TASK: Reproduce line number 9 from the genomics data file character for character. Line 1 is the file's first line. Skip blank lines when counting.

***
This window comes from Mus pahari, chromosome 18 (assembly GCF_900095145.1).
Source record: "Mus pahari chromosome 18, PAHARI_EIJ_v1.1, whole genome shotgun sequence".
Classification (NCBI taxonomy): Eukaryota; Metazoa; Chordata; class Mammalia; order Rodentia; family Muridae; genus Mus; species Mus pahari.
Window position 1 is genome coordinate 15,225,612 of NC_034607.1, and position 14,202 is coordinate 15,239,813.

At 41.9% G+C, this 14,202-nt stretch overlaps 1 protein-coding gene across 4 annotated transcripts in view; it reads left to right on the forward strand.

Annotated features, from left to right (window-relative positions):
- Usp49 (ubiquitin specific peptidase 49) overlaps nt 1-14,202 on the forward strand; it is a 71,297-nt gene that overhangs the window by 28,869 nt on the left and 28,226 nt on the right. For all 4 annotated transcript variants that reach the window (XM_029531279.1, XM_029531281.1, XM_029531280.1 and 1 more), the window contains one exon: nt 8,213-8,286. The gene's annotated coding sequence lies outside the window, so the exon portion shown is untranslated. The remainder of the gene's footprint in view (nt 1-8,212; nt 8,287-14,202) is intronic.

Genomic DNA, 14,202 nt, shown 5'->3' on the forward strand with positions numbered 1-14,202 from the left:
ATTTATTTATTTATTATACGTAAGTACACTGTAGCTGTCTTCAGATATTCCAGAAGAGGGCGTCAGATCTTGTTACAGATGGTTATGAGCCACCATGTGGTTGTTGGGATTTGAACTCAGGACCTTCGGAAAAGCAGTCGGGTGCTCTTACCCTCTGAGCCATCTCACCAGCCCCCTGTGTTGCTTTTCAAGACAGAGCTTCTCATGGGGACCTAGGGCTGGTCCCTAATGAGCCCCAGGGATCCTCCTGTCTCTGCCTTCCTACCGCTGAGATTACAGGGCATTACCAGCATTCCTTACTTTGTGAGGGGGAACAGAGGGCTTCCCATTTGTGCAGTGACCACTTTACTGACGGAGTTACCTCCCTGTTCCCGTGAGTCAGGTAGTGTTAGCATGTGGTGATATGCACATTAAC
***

ATTTATTTATTTATTATACGTAAGTACACTGTAGCTGTCTTCAGATATTCCAGAAGAGGGCGTCAGATCTTGTTACAGATGGTTATGAGCCACCATGTGGTTGTTGGGATTTGAACTCAGGACCTTCGGAAAAGCAGTCGGGTGCTCTTACCCTCTGAGCCATCTCACCAGCCCCCTGTGTTGCTTTTCAAGACAGAGCTTCTCATGGGGACCTAGGGCTGGTCCCTAATGAGCCCCAGGGATCCTCCTGTCTCTGCCTTCCTACCGCTGAGATTACAGGGCATTACCAGCATTCCTTACTTTGTGAGGGGGAACAGAGGGCTTCCCATTTGTGCAGTGACCACTTTACTGACGGAGTTACCTCCCTGTTCCCGTGAGTCAGGTAGTGTTAGCATGTGGTGATATGCACATTAAC